Separating Style from Structure from Semantics
For a long time, Web designers have been asked to separate the style of their documents from the structure. This means moving to CSS and using tags that are more structured than style oriented. For example, using a <strong> tag rather than a <b> tag and using external CSS to display how the document looks rather than using tables or other HTML markup.
But now we're supposed to look even deeper. Instead of looking just at the structure, the Semantic Web is an attempt to look at the meaning of the data that is provided in the Web pages. Eventually, your computer will know that this document you're reading is an "article", it's author is "Jennifer Kyrnin", it's publisher is "About", and it's topic is "Semantic Web". (Note: chances are the decisions of what meta data will be captured will be different from what I just described, but you get the idea.)
This information is the semantics of the page. It is the information about the data that allows computers to access and use the data rather than simply display it for a human to read.
What is Web Document Structure
A Web page's document structure is the backbone of the page. It is how it is put together. To have a well structured page you must:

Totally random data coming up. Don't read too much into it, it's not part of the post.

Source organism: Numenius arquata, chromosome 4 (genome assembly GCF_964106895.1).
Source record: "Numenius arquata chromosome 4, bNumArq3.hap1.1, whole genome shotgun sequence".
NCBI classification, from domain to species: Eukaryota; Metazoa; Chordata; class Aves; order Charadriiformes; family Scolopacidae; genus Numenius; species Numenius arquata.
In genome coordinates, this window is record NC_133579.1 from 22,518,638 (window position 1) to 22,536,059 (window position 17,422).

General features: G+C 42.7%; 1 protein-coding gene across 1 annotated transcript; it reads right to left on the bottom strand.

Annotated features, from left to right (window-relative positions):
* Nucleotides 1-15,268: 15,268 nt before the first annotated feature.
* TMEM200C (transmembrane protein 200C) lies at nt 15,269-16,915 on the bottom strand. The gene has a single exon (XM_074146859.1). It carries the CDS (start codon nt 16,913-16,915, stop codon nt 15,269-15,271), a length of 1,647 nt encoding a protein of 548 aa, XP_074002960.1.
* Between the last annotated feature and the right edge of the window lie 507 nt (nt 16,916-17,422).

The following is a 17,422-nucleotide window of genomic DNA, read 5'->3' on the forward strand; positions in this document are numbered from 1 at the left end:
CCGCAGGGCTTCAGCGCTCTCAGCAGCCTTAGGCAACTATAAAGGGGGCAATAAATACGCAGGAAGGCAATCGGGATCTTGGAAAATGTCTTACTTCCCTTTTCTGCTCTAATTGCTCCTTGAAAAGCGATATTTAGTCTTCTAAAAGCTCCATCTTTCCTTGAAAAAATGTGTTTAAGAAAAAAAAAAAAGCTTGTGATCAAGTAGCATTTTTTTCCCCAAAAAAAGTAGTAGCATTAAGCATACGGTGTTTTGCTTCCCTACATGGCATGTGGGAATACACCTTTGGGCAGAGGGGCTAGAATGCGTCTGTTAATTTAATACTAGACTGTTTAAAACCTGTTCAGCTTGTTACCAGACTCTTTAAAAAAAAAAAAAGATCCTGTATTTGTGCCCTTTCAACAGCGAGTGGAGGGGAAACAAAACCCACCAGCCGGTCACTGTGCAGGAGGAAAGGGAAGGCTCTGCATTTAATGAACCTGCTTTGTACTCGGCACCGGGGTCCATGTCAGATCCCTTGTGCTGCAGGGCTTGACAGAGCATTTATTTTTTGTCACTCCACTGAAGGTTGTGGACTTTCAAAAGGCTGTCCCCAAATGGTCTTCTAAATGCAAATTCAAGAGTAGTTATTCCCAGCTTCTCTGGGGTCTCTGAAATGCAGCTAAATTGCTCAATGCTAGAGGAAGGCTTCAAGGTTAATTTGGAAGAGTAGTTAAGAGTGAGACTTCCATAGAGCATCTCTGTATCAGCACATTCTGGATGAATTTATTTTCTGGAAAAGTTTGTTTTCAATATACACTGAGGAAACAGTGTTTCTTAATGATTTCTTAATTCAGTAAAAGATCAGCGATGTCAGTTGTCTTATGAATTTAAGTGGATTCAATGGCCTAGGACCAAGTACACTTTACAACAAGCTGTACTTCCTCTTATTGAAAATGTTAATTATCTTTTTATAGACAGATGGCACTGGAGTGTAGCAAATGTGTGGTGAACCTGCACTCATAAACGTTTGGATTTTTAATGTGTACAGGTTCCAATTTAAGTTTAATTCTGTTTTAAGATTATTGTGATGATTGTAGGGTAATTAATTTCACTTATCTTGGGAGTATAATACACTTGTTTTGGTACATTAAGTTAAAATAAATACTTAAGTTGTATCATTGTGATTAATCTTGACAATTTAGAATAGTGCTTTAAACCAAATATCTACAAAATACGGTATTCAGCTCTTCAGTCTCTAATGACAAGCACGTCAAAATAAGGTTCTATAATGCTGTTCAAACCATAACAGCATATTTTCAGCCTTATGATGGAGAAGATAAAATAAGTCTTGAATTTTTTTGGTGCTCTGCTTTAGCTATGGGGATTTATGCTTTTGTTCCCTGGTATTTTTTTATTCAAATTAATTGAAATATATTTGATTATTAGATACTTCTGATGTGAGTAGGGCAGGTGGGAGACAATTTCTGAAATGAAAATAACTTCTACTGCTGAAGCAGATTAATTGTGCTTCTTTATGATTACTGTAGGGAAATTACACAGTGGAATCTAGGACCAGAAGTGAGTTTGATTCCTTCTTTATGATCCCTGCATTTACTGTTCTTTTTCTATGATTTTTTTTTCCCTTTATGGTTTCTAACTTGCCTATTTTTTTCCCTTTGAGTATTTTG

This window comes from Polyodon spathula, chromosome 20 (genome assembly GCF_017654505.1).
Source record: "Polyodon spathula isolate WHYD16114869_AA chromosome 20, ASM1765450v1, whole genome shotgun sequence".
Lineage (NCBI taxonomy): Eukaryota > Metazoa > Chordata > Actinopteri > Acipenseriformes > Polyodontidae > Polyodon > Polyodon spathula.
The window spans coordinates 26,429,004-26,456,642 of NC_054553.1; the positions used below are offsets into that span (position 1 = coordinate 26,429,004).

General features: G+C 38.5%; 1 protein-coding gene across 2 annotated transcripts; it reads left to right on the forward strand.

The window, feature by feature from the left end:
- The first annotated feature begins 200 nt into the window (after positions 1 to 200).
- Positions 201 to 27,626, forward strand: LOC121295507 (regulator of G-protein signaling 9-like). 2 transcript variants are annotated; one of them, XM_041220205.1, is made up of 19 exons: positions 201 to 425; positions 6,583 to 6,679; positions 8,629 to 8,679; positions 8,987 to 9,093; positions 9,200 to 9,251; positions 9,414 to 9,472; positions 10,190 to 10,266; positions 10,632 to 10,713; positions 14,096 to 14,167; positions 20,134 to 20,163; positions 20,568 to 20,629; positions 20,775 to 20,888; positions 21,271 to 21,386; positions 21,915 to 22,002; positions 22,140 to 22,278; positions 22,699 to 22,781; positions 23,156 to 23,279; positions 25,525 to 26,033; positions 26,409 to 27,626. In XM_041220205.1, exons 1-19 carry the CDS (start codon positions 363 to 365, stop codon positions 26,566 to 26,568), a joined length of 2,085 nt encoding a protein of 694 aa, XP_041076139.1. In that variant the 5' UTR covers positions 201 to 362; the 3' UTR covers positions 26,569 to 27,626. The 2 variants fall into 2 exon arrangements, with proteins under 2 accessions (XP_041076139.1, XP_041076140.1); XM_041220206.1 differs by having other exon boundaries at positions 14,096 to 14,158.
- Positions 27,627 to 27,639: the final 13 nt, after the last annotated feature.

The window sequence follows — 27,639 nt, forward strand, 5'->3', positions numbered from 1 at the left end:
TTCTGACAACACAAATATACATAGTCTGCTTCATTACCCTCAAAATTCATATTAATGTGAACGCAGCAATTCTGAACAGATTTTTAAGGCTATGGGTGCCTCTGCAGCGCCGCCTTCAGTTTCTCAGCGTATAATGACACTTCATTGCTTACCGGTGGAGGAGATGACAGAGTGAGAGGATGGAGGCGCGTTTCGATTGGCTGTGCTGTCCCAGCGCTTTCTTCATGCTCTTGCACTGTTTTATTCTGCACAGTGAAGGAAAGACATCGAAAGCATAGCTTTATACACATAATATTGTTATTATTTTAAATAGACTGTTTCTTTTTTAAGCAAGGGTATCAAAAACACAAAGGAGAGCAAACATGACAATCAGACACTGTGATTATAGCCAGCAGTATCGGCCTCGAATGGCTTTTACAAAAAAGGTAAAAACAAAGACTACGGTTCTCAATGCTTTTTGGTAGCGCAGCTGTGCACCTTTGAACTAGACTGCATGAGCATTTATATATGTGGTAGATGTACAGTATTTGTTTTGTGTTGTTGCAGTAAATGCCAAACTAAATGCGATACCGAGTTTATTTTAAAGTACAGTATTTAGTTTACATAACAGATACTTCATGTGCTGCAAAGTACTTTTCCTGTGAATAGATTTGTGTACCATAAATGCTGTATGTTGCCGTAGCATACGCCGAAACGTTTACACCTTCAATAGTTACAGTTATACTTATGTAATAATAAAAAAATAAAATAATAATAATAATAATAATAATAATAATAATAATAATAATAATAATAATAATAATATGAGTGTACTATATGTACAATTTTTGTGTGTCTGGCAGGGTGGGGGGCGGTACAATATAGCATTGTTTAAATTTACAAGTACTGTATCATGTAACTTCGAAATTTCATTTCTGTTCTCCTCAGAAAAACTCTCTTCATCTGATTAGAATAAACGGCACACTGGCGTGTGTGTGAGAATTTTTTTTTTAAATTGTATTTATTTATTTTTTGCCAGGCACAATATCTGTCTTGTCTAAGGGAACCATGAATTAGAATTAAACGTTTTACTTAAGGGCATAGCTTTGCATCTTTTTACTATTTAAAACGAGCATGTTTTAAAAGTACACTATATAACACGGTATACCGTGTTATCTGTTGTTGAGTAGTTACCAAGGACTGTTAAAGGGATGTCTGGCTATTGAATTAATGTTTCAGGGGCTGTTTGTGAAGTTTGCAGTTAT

- Use a DOCTYPE to define your document
- Include a root element (usually <html>)
- Include <head> and <title> elements
- Include a <body> or <frameset> element
How to Write a Web Page Semantically
At this stage in the game, we don't have vocabularies defined for all the various types of data that can be found on the Web, but it is still possible to write a Web document that is written semantically.
Use HTML elements to describe what the content is:
- Headers should define headers, and be listed in hierarchical order.
<h1> is the most important headline on the page and <h6> is the least important headline.
- Paragraph tags <p> should be used to denote paragraphs.
They should not be used to get extra space between elements.
- Lists should be used for all list-based structures, including navigation.
This means that whenever you have a list of items, it should be in one of the three list forms <ul>, <ol>, or <dl>
- Tags that are primarily style-based should be avoided.
These are the tags that have only one function, to display how the contents should look. Examples are <b>, <i>, and <font>.
Taking the Semantic Web Further
There are several XML specifications for the Semantic Web already in development. The most developed are RDF, FOAF (a derivative of RDF), and OWL. These specifications strive to turn data into computer-readable formats.